No Horizon at Underbelly Med Quad (Venue 302), until 27 August.
Star rating: two stars ★ ★ ✩ ✩ ✩
This is a biographical account of Nicholas Saunderson, a blind boy, born into poverty who rose to become one of the greatest minds of the 18th century. That the story is not well-known is truly a pity, so due compliments to Andy Platt, a headmaster from Yorkshire, who has written No Horizon, raising awareness of this remarkable man’s life.
At best, this is an uneven production: the two central leads Nicholas (Sam Reid – striking similarity to a young Michael Ball) and Abigail (Sophie Bradley) have strong singing skills which are used to good effect. Others in the cast could benefit from firmer direction, stronger understanding of their characters and an appreciation of the strength of stillness onstage.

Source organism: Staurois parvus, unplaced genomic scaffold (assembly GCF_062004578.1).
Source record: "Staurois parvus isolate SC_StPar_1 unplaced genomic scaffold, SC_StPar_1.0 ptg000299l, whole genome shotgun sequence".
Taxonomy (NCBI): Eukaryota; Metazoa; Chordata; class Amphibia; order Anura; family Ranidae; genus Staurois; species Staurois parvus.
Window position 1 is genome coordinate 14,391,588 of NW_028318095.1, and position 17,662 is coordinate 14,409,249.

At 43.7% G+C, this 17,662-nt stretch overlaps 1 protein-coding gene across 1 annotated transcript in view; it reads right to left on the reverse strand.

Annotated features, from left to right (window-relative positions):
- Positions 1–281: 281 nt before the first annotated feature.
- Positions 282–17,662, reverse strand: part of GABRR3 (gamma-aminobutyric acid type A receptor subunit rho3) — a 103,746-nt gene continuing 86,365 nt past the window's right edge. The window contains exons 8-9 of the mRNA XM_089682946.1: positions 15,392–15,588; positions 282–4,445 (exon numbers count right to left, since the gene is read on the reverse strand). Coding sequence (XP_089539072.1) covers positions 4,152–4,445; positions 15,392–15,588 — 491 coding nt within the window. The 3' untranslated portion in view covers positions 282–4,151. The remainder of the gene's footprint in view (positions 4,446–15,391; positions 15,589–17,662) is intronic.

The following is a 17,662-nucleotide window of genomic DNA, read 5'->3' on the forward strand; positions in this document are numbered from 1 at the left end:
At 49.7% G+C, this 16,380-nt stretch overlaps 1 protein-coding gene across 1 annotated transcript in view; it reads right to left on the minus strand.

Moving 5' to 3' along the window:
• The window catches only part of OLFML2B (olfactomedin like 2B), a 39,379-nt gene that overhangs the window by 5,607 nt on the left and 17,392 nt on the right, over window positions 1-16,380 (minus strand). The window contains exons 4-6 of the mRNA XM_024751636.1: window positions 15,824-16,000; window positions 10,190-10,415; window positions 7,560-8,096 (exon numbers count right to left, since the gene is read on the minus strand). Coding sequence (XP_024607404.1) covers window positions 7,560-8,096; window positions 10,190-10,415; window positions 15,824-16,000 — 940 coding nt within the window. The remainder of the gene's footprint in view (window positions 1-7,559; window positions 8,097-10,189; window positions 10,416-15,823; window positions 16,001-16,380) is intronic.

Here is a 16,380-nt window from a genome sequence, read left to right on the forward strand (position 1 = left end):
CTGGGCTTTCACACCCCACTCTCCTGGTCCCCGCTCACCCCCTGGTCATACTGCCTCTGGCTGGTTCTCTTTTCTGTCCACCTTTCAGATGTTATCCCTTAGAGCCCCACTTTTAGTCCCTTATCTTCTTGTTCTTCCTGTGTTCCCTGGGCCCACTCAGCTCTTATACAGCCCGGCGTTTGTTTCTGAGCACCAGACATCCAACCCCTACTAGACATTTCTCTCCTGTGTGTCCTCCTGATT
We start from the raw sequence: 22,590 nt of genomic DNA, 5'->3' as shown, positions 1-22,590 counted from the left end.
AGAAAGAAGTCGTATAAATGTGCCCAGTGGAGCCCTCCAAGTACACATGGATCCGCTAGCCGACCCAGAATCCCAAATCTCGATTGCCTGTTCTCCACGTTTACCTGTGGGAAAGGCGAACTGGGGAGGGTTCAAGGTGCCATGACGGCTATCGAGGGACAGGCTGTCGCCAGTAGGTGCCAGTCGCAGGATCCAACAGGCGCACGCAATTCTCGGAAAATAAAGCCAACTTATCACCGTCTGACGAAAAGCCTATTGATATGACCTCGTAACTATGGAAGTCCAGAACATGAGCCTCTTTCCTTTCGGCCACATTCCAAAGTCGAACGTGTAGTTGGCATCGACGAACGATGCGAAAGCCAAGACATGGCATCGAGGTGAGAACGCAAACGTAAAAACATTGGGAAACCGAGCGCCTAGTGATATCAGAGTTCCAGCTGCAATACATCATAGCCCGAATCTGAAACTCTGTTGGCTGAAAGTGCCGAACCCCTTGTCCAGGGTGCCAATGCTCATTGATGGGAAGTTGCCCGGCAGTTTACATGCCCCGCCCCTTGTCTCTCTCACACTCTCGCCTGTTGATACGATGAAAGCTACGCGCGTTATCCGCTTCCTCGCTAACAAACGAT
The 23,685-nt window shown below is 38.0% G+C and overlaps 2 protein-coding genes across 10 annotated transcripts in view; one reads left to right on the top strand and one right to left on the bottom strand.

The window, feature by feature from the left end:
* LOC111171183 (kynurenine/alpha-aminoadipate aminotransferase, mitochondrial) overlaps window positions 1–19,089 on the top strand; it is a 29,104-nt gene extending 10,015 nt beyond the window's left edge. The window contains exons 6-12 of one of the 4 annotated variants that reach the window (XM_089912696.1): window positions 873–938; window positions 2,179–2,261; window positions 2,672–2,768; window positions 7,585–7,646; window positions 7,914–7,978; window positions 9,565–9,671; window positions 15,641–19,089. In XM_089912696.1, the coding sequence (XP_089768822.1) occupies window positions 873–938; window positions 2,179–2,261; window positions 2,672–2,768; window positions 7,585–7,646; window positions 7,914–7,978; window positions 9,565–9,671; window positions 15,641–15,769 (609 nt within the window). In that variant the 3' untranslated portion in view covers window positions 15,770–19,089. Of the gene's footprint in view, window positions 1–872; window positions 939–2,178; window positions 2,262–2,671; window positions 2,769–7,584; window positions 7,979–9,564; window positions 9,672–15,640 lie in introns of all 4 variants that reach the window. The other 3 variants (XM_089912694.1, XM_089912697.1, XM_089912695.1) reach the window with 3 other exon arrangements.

It may be that there is a longer book for this show which has been cut to fit with time limitations. However, by keeping in musical numbers that do not drive the narrative, the piece lacks cohesion. The musical accompaniment seems to be pre-recorded from synthesisers. This means that the singing performances can become stifled through a lack of flexibility.
The songs themselves are often in a minor key and are frequently ‘questioning’ songs dealing with loneliness and frustration. There is one rather bizarre song performed by Cambridge undergraduates which may be in homage to Gilbert & Sullivan’s patter songs, but develops neither plot nor characters. There is a beautiful ‘Angel’ song with sweet harmonies that hint at the potential here. The arrangements could also be more sympathetic and befitting period and characters.
To compare this show to Les Mis is doing neither piece any favours. No Horizon may well be a strong metaphor for a life without limits and should encourage further development of this work: it needs to decide what it wants to say more clearly, simply and with firmer objectives in mind.